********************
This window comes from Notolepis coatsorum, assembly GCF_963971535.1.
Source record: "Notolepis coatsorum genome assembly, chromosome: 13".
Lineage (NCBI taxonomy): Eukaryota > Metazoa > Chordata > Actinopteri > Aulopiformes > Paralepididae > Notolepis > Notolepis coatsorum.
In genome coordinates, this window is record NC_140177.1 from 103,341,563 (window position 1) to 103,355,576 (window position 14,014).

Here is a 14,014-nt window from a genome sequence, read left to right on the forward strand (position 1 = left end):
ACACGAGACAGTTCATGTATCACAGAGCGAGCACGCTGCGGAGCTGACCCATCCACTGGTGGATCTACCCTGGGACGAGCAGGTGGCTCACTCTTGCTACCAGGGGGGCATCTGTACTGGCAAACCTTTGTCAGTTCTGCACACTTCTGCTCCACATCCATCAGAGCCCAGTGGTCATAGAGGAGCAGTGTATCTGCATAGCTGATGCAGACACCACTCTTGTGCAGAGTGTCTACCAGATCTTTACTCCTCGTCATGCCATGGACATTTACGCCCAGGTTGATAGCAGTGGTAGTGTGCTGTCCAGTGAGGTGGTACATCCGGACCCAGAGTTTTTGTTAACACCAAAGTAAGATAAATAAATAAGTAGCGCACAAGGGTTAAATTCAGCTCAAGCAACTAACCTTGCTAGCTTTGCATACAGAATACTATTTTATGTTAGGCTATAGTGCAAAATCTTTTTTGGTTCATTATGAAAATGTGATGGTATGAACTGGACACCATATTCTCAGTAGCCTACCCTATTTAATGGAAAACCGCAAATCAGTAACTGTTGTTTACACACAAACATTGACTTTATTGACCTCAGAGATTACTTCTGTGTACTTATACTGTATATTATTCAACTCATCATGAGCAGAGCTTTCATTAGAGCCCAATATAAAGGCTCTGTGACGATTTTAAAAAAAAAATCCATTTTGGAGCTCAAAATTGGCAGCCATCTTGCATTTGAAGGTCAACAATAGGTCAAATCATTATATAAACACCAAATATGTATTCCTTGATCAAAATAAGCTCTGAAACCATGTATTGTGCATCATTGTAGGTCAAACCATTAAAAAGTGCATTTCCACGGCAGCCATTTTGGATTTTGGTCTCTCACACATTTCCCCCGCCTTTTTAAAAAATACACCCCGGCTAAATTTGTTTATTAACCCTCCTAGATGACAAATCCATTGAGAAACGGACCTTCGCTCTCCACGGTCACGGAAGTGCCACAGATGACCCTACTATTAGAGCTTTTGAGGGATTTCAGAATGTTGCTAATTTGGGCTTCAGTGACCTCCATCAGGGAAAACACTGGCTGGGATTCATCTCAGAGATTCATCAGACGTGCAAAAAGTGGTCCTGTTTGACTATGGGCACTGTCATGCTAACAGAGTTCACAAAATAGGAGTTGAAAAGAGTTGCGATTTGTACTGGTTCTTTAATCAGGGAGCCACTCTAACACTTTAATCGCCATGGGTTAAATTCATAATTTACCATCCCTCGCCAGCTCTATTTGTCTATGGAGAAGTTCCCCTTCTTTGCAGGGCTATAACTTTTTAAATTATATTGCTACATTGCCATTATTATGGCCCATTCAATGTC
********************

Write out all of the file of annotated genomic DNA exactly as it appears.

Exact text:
This window comes from Notolepis coatsorum, assembly GCF_963971535.1.
Source record: "Notolepis coatsorum genome assembly, chromosome: 13".
Lineage (NCBI taxonomy): Eukaryota > Metazoa > Chordata > Actinopteri > Aulopiformes > Paralepididae > Notolepis > Notolepis coatsorum.
In genome coordinates, this window is record NC_140177.1 from 103,341,563 (window position 1) to 103,355,576 (window position 14,014).

Here is a 14,014-nt window from a genome sequence, read left to right on the forward strand (position 1 = left end):
ACACGAGACAGTTCATGTATCACAGAGCGAGCACGCTGCGGAGCTGACCCATCCACTGGTGGATCTACCCTGGGACGAGCAGGTGGCTCACTCTTGCTACCAGGGGGGCATCTGTACTGGCAAACCTTTGTCAGTTCTGCACACTTCTGCTCCACATCCATCAGAGCCCAGTGGTCATAGAGGAGCAGTGTATCTGCATAGCTGATGCAGACACCACTCTTGTGCAGAGTGTCTACCAGATCTTTACTCCTCGTCATGCCATGGACATTTACGCCCAGGTTGATAGCAGTGGTAGTGTGCTGTCCAGTGAGGTGGTACATCCGGACCCAGAGTTTTTGTTAACACCAAAGTAAGATAAATAAATAAGTAGCGCACAAGGGTTAAATTCAGCTCAAGCAACTAACCTTGCTAGCTTTGCATACAGAATACTATTTTATGTTAGGCTATAGTGCAAAATCTTTTTTGGTTCATTATGAAAATGTGATGGTATGAACTGGACACCATATTCTCAGTAGCCTACCCTATTTAATGGAAAACCGCAAATCAGTAACTGTTGTTTACACACAAACATTGACTTTATTGACCTCAGAGATTACTTCTGTGTACTTATACTGTATATTATTCAACTCATCATGAGCAGAGCTTTCATTAGAGCCCAATATAAAGGCTCTGTGACGATTTTAAAAAAAAAATCCATTTTGGAGCTCAAAATTGGCAGCCATCTTGCATTTGAAGGTCAACAATAGGTCAAATCATTATATAAACACCAAATATGTATTCCTTGATCAAAATAAGCTCTGAAACCATGTATTGTGCATCATTGTAGGTCAAACCATTAAAAAGTGCATTTCCACGGCAGCCATTTTGGATTTTGGTCTCTCACACATTTCCCCCGCCTTTTTAAAAAATACACCCCGGCTAAATTTGTTTATTAACCCTCCTAGATGACAAATCCATTGAGAAACGGACCTTCGCTCTCCACGGTCACGGAAGTGCCACAGATGACCCTACTATTAGAGCTTTTGAGGGATTTCAGAATGTTGCTAATTTGGGCTTCAGTGACCTCCATCAGGGAAAACACTGGCTGGGATTCATCTCAGAGATTCATCAGACGTGCAAAAAGTGGTCCTGTTTGACTATGGGCACTGTCATGCTAACAGAGTTCACAAAATAGGAGTTGAAAAGAGTTGCGATTTGTACTGGTTCTTTAATCAGGGAGCCACTCTAACACTTTAATCGCCATGGGTTAAATTCATAATTTACCATCCCTCGCCAGCTCTATTTGTCTATGGAGAAGTTCCCCTTCTTTGCAGGGCTATAACTTTTTAAATTATATTGCTACATTGCCATTATTATGGCCCATTCAATGTC